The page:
There’s a surprising lack of context coming from bosses in the workplace about their priorities, challenges, aspirations, and even what keeps them awake at night. This insight deficit is getting in the way of building trust, spurring initiative, and promoting performance.

Context generates performance, while the lack of context translates into suboptimal efforts, poor outcomes, and a host of unhealthful workplace problems. Here are three discussions every boss should find a way to work into the dialog with their team in an effort to create alignment and promote performance.

1. What Role Do We Play in the Bigger Picture?

It’s incredible how different work feels when people connect their efforts to something bigger than themselves. This is a missed opportunity for many groups when the boss fails to share the larger picture of strategy—including marketplace and competitor forces, approaches, goals, and tactics.

While many groups aren’t on the front-lines of market battles and customer work, every group plays a vital role in a firm’s success. Instead of assuming it’s not germane or it’s too abstract for the group, take the time to link their work to the bigger picture, and keep them apprised of how it’s going. And don’t forget to ask for ideas along the way. You’ll be amazed at how creative people are when they understand the details that create the big picture.

Note: if you’re managing a team and you don’t have context for strategy and the bigger picture and how your team fits into it, it’s time for a discussion with your boss. 

2. What Problems Are Keeping You (the boss) Awake at Night

Newsflash, bosses are human and prone to the same worries and sleepless nights as the rest of us. I’ve found through ample experience as a practitioner and executive coach that sharing your concerns about the business generally breeds a positive outcome.

Many bosses keep their fears out of plain sight, preferring to put a happy face on lousy situations to not distract the team. It’s a poor plan that is mostly transparent to everyone; breeding added group worry and stress. “What’s wrong with Art? I can tell something is on his mind, yet he’s giving us the sunshine story. I’m concerned.

Contrary to what you might think, you don’t have to know the answers to every problem. If you’ve done a good job hiring and cultivating your group, they are a great lifeline for the stickiest of issues. But first, you’ve got to share what’s renting space in your mind.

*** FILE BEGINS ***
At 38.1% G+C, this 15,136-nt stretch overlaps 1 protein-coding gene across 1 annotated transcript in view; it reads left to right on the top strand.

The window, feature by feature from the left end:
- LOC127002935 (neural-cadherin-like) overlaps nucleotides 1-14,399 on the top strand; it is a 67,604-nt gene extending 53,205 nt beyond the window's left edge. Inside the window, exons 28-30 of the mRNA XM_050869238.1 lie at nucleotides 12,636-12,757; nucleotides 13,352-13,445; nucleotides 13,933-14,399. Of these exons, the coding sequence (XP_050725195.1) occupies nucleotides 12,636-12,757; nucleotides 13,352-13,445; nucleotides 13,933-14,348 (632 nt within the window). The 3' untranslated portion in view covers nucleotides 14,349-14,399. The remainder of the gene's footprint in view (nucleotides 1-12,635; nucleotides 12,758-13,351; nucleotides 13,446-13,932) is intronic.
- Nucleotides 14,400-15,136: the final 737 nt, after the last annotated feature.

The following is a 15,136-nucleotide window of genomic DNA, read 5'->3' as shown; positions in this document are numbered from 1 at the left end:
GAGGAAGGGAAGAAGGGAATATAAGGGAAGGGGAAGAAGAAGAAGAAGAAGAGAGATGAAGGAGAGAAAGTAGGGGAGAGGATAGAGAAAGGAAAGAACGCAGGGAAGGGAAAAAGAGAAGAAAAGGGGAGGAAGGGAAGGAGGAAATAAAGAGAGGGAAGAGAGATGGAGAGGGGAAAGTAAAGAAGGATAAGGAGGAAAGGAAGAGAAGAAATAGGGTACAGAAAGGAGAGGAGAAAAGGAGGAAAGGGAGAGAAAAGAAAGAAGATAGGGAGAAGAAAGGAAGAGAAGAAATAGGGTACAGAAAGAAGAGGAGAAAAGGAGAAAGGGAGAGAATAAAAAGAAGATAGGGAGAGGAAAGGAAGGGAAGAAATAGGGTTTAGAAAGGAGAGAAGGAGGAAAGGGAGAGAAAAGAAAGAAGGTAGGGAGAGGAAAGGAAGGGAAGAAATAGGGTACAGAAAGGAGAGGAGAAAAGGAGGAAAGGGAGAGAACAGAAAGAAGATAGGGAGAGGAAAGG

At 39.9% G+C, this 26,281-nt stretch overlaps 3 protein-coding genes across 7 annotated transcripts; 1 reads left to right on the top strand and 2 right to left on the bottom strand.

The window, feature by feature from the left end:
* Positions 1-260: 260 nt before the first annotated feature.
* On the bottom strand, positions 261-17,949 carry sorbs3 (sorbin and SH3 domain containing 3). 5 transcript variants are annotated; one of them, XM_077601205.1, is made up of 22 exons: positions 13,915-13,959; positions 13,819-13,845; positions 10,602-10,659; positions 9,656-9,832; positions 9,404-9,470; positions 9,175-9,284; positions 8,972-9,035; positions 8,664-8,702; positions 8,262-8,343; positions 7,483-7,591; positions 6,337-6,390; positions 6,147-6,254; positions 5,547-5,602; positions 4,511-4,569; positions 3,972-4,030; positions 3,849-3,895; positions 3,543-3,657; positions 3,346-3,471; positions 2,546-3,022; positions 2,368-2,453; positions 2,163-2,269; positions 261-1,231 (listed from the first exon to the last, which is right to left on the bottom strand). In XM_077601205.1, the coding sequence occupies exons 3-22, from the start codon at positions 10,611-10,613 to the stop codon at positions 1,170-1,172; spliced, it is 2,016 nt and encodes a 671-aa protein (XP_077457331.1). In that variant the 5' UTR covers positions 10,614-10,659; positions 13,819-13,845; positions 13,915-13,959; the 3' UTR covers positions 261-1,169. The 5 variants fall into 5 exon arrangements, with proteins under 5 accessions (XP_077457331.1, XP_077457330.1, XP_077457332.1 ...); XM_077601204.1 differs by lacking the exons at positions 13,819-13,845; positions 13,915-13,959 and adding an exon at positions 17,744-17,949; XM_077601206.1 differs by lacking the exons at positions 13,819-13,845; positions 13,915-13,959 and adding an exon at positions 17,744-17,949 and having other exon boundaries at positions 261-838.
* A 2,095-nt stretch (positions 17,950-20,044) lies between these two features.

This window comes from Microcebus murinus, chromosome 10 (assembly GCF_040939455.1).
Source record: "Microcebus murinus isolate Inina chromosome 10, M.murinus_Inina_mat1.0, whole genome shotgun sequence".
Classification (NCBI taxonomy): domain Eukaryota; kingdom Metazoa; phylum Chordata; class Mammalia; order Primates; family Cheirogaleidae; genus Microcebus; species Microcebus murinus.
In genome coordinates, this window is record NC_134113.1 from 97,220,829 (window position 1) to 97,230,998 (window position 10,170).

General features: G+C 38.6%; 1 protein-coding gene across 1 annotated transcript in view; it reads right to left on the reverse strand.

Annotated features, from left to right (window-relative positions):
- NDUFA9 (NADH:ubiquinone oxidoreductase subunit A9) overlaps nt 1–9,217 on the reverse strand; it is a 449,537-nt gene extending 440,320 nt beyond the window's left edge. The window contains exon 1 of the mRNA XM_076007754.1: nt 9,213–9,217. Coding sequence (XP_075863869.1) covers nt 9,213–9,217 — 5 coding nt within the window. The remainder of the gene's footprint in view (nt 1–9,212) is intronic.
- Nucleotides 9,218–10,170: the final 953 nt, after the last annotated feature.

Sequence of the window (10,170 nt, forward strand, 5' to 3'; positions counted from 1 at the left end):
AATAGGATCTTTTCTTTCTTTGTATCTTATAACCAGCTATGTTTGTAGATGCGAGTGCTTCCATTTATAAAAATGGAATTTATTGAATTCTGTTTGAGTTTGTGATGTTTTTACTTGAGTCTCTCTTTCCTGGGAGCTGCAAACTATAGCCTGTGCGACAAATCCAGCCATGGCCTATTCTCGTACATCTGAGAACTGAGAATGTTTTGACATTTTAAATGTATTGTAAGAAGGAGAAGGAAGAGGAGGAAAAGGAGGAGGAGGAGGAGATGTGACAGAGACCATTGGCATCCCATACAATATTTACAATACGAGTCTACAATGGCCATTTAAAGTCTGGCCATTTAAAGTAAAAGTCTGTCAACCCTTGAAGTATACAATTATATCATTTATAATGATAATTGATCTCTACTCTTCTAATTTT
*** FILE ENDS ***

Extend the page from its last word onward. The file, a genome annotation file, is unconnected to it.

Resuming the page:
Conscientious bosses worry about performance shortfalls, declining performance indicators, struggles with big projects, and challenges working with other groups. Particularly as it relates to issues that require extreme problem-solving, there’s strength in numbers. Frame the situation properly and share it with your team. You’ll be awe-struck at how helpful and creative they are in the process.

In one situation, a senior manager was struggling to gain traction for some ideas she believed were game changers for the better. Her peers were serving as blockers, and there seemed to be a constant jockeying for position. When she confessed this situation to her team members, she learned how well connected many of them were to influencers and key players in other groups. After giving them more context for her ideas, she watched as team members turned into ambassadors and worked to gain support across the organization.

Admittedly, there are a few distinct personnel or political problems you own as a manager and that don’t necessarily merit this level of involvement from the broader group. However, outside of those few, tapping the power of the group can be a powerful antidote to workplace induced insomnia!

3. What are Your Aspirations?

This topic of sharing their aspirations triggers a discomfort response for most bosses. I’m a contrarian here and prefer that individuals understand the boss’s drive to grow. In my case, I learned that people appreciated knowing that I was striving to contribute more and at a higher-level. Smart team members recognize they will grow and gain if their boss does the same.

Just one caveat here on sharing your ambitions: it should be clear that you view your job in supporting the success and development of your team members and the firm as your top priorities. However, once your priorities are well-established and backed by your repeated actions, it’s healthful and helpful if people know what makes you tick and where you want to go.

Opening up about your future displays trust and shows you respect them enough to share this information. Armed with this context, individuals have the opportunity to support your case, and frankly, to offer you coaching and guidance on the move. I love when career dialog flows in both directions!

Your willingness to share a bit about your aspirations and development plans spurs them to think more about their futures and development activities, adding heft to your development discussions with them.

Last and not least, remember that it’s human nature to want to be on the winning team. When everyone understands you are striving to build a championship team, performance levels tend to rise correspondingly.

The Bottom-Line for Now:

Open up and start sharing context with your team members. Armed with insights into a firm’s strategies, the big problems renting space in your mind and to your career aspirations, you create a fertile environment for performance growth—yours and theirs.

Art's Signature